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Old 06-25-2013, 01:49 AM   #61
jwest
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Quote:
Originally Posted by Anorak View Post
How is it that people claim 15 percent increases in fuel consumption when they use E10? If the additive had no energy value, it would only cause a 10 percent reduction.
It's more likely these "people" aren't so good at math or accuracy of the basic information.

I've been using pure gas from several different locations in the north west in 3 different vehicles and basically see 10% difference between pure and E10.

This is a welcomed benefit of pure 92 in my land rover which on E10 does well to get 16-18 mpg. I now see 18-20. It's almost tolerable! ;)

It seems that on a GSA, you'd have a fuel range difference of almost 50 miles but my rover has 2 tanks for a total of 50 gallons so my fuel range difference is almost 100 miles.

A BMW sales person told me the E10 causes some issues when a bike sits too long...
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Old 06-25-2013, 05:00 AM   #62
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Originally Posted by roger 04 rt View Post
Pure gas has a little over 3% more energy per gallon than E10, whereas gasoline has about 2% more energy per gallon than gas with 10% MTBE.
I don't know where the 3% comes from but lots of numbers are doctored to prove invalid points. My numbers were gallon of pure gas to gallon of pure alcohol. Gas has more energy than alcohol period. I get about 10% better mileage every time I use it. After a whole bunch of chem labs in college I know how to run an experiment and come up with apples to apples. I didn't mention this before but I get way better throttle response too.
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Old 06-25-2013, 06:46 AM   #63
roger 04 rt
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You're correct that gasoline has a higher energy content per gallon. You can look it up and it's a matter of fact. In a 10% blend, gasoline with mtbe has 2% less energy per gallon and gas with ethanol has 3% less energy per gallon.

To get the appropriate amount of fuel for a given amount of air, the injection times need to be 4% longer for 10% ethanol or the fuel pressure needs to be about 8% higher.

Obviously, I can't speak to what you get in your vehicle.
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Old 06-25-2013, 10:14 AM   #64
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Originally Posted by TuefelHunden View Post
I don't know where the 3% comes from but lots of numbers are doctored to prove invalid points. My numbers were gallon of pure gas to gallon of pure alcohol. Gas has more energy than alcohol period. I get about 10% better mileage every time I use it. After a whole bunch of chem labs in college I know how to run an experiment and come up with apples to apples. I didn't mention this before but I get way better throttle response too.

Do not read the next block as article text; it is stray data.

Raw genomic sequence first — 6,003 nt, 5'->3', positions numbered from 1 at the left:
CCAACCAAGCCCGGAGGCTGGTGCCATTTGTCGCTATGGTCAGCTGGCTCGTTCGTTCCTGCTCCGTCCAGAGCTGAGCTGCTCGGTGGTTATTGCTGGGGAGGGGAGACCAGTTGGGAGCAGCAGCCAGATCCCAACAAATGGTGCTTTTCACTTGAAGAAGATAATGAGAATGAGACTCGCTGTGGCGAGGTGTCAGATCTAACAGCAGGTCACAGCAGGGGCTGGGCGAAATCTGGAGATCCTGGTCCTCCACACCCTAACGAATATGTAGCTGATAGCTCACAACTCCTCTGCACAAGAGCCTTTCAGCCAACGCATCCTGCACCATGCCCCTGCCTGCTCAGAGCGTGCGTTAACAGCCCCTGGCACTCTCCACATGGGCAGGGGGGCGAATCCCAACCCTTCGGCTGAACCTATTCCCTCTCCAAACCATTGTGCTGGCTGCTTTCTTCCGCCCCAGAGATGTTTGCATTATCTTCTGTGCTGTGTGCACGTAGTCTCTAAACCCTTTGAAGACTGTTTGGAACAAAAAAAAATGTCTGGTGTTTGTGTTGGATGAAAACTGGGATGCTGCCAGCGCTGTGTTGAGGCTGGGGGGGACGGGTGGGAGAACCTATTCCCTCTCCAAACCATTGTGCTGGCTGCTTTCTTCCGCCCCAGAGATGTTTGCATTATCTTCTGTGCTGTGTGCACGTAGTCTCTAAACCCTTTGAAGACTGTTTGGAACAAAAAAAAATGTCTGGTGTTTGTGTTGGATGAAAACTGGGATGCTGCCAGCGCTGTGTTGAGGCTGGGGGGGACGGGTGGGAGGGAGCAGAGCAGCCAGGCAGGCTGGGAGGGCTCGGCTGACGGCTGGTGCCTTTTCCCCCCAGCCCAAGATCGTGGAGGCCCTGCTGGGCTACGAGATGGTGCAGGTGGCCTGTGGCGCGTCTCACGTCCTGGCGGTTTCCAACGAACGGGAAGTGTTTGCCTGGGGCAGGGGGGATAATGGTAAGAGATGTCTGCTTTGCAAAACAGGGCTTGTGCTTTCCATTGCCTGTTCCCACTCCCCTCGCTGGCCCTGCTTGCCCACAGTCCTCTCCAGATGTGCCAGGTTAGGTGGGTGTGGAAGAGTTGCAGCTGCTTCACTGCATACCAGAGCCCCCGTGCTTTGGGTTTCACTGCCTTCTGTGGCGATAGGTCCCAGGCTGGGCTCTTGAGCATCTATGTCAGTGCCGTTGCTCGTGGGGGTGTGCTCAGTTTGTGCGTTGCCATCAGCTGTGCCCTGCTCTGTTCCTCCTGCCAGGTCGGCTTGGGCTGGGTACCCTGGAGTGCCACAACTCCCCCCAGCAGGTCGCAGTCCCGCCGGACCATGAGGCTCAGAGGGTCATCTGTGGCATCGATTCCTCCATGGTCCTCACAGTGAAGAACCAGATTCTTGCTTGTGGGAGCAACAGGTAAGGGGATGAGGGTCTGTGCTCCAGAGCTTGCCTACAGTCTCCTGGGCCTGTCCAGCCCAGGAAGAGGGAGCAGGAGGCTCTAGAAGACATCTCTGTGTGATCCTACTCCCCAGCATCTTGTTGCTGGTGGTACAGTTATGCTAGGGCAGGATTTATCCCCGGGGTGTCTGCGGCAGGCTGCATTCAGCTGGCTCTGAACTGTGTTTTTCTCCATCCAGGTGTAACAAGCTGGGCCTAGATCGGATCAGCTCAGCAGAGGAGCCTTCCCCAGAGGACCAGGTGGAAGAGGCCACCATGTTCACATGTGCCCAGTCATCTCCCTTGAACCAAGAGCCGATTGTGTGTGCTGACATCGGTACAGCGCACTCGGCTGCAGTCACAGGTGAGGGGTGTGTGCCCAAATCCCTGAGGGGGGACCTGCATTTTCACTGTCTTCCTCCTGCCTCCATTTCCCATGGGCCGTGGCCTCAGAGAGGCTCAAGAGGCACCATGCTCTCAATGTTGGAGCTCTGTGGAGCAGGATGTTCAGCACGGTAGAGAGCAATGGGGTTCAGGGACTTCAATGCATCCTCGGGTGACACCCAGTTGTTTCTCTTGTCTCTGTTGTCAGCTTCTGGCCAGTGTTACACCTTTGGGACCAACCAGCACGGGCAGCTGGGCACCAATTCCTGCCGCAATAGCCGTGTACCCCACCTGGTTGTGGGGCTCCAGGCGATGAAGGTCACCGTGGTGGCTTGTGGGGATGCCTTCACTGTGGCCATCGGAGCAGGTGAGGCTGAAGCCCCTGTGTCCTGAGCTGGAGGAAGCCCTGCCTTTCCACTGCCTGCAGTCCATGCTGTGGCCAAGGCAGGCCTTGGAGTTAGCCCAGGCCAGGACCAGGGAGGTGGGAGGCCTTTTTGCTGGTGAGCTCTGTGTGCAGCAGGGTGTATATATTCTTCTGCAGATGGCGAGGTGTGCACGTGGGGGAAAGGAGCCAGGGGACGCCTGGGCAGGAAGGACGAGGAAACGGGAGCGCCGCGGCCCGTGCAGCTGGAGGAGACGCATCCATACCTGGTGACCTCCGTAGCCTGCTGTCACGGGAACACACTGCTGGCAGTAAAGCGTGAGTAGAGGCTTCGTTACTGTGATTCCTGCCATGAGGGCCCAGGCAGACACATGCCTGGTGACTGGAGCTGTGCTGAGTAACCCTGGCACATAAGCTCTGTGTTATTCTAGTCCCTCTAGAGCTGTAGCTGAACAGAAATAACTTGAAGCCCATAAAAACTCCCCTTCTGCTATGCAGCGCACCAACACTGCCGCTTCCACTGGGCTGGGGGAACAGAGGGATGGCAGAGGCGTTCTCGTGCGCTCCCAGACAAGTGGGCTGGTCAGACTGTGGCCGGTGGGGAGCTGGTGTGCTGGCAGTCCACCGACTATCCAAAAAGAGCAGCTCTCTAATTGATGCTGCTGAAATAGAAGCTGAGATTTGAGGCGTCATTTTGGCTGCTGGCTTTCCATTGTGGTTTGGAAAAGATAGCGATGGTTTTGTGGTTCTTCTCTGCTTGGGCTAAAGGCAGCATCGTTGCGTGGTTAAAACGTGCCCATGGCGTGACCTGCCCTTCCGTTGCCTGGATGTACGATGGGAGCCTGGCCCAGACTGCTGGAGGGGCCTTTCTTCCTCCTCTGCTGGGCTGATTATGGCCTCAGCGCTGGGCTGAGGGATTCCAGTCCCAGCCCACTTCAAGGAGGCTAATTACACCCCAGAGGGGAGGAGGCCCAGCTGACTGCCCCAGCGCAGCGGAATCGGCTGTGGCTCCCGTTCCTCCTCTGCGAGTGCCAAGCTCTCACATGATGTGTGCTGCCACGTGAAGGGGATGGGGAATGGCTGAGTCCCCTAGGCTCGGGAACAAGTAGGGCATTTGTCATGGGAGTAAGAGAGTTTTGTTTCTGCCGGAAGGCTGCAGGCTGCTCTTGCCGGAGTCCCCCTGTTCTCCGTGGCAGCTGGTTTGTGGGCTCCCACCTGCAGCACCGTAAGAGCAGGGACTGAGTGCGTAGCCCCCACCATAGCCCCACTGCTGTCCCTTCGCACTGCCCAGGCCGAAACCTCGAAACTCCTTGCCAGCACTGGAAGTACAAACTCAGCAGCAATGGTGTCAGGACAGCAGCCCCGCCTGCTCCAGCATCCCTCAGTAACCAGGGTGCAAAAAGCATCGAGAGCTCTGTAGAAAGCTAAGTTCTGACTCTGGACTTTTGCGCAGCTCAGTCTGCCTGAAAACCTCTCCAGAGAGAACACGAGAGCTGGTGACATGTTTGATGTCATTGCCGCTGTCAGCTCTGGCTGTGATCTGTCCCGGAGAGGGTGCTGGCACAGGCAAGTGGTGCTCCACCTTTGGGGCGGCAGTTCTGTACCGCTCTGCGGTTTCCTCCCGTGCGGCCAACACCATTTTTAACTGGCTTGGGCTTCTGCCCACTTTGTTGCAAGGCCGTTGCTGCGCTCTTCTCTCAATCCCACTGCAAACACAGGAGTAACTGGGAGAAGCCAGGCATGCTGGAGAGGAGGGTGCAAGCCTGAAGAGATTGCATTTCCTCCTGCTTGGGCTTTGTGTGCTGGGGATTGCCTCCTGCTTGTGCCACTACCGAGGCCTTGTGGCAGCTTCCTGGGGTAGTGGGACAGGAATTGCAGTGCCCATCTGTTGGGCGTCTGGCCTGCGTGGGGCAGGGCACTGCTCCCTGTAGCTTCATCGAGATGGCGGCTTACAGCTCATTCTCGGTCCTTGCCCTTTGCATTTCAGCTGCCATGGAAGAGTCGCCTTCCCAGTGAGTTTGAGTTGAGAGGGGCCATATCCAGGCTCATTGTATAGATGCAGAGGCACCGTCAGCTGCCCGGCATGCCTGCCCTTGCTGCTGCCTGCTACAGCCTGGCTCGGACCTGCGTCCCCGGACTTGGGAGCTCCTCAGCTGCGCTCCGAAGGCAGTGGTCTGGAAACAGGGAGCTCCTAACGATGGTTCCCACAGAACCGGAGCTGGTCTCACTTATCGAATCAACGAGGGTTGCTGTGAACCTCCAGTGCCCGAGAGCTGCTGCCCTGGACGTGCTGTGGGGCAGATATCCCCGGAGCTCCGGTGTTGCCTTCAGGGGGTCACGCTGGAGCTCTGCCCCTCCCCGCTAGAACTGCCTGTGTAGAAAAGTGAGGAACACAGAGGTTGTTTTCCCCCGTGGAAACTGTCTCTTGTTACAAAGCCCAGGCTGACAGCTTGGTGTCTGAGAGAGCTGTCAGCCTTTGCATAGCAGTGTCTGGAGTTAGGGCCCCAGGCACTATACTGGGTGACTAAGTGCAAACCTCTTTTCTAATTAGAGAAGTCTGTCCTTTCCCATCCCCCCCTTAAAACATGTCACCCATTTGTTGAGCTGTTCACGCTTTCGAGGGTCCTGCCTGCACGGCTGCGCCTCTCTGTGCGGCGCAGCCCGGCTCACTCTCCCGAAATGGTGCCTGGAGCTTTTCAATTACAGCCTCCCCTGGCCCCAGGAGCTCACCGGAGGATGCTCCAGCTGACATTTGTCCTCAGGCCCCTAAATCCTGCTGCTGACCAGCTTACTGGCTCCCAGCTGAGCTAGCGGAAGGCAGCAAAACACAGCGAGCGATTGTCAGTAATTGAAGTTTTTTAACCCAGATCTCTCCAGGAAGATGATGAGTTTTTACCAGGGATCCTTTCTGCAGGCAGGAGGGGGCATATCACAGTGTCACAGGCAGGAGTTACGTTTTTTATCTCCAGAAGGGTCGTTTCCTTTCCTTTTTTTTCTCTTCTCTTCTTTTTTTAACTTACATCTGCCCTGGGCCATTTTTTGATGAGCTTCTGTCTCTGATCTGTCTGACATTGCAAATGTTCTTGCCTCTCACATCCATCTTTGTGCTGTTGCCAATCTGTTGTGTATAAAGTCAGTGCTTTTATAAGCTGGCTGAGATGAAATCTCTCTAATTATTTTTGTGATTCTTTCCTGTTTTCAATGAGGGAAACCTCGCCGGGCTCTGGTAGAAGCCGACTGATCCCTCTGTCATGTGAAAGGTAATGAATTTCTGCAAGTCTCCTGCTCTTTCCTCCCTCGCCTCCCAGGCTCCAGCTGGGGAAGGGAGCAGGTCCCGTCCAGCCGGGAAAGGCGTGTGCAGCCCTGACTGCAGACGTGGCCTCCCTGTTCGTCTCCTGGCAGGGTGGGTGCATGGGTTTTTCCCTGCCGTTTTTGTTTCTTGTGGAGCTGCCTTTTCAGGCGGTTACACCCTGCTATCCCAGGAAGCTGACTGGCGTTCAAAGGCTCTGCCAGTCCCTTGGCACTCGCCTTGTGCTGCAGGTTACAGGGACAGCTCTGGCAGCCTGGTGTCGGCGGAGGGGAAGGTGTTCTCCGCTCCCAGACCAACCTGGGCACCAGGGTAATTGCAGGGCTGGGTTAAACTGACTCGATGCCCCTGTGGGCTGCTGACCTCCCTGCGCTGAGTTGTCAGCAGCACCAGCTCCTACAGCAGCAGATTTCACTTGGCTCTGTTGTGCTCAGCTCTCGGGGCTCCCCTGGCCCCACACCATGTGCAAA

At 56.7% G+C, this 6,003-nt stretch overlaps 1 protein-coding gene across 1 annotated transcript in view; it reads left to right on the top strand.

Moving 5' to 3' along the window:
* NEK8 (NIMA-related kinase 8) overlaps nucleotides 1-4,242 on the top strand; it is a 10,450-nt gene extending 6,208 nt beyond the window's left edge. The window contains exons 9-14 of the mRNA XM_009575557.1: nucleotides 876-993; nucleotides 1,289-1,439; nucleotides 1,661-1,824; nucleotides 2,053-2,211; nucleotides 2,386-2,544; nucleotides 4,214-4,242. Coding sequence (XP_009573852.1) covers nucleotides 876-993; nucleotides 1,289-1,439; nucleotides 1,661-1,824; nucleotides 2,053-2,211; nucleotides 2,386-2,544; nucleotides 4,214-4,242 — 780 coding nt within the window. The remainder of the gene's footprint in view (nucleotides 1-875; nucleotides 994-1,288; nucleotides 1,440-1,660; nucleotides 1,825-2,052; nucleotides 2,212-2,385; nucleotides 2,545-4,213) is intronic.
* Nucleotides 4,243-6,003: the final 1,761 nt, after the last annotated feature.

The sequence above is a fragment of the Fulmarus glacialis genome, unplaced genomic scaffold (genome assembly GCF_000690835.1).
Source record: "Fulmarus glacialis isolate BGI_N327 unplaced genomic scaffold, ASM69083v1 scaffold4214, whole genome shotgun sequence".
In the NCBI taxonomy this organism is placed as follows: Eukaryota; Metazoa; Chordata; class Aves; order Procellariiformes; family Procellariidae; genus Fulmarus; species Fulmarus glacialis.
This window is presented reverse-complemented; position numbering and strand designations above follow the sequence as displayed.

Here is a good starting point.

http://www.afdc.energy.gov/fuels/fue...ison_chart.pdf

If you look at page 2 you can see that gasoline has 124,340 BTUs per gallon. E100 (pure ethanol) has 84,530 BTU/Gal. So E10 is (.9*124,340)+(.1*84,530)=120,359 BTU/Gal.. Then to see the % difference: 124340 / 120359 = 1.03307. So 124.3k is about 3.3% more energy than 120.3k.

Now I don't want to claim more knowledge than I have. Its very possible that due to many things such as ignition point, burn speed, etc, that an engine designed for gasoline can't effectively utilize all those BTUs. Some ethanol may not burn completely, or it may burn in the exhaust providing heat but not power. But the above is where the 3% number comes from.

EDIT: I just noticed that that chart has a "lower heating value" and "higher heating value". I honestly don't know what that means, but if you do the same calc with the lower numbers you get a 3.5% difference, so the same basic ballpark.
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abruzzi screwed with this post 06-25-2013 at 10:21 AM
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Old 06-25-2013, 07:42 PM   #65
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Quote:
Originally Posted by abruzzi View Post
Here is a good starting point.

http://www.afdc.energy.gov/fuels/fue...ison_chart.pdf

If you look at page 2 you can see that gasoline has 124,340 BTUs per gallon. E100 (pure ethanol) has 84,530 BTU/Gal. So E10 is (.9*124,340)+(.1*84,530)=120,359 BTU/Gal.. Then to see the % difference: 124340 / 120359 = 1.03307. So 124.3k is about 3.3% more energy than 120.3k.

Now I don't want to claim more knowledge than I have. Its very possible that due to many things such as ignition point, burn speed, etc, that an engine designed for gasoline can't effectively utilize all those BTUs. Some ethanol may not burn completely, or it may burn in the exhaust providing heat but not power. But the above is where the 3% number comes from.

EDIT: I just noticed that that chart has a "lower heating value" and "higher heating value". I honestly don't know what that means, but if you do the same calc with the lower numbers you get a 3.5% difference, so the same basic ballpark.
Geof

agree...there are a lot more variables that go into the heat extracted from the fuel in an IC engine cycle than just LHV (or HHV) of a fuel...valve timing, fuel flow, ignition timing, engine speed, flame speed, etc.

As an example, that chart shows a 113% increase in heating value of diesel compared to pure gas, but we all know how well that works in a gas engine

Im assuming there is a reason that top-fuel dragsters run alcohol based fuels instead of pump gas.
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Old 06-25-2013, 07:56 PM   #66
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Originally Posted by justinallen03 View Post
...

Im assuming there is a reason that top-fuel dragsters run alcohol based fuels instead of pump gas.
One reason is its higher octane rating ...
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Old 06-26-2013, 05:20 AM   #67
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Quote:
Originally Posted by justinallen03 View Post
agree...there are a lot more variables that go into the heat extracted from the fuel in an IC engine cycle than just LHV (or HHV) of a fuel...valve timing, fuel flow, ignition timing, engine speed, flame speed, etc.

As an example, that chart shows a 113% increase in heating value of diesel compared to pure gas, but we all know how well that works in a gas engine

Im assuming there is a reason that top-fuel dragsters run alcohol based fuels instead of pump gas.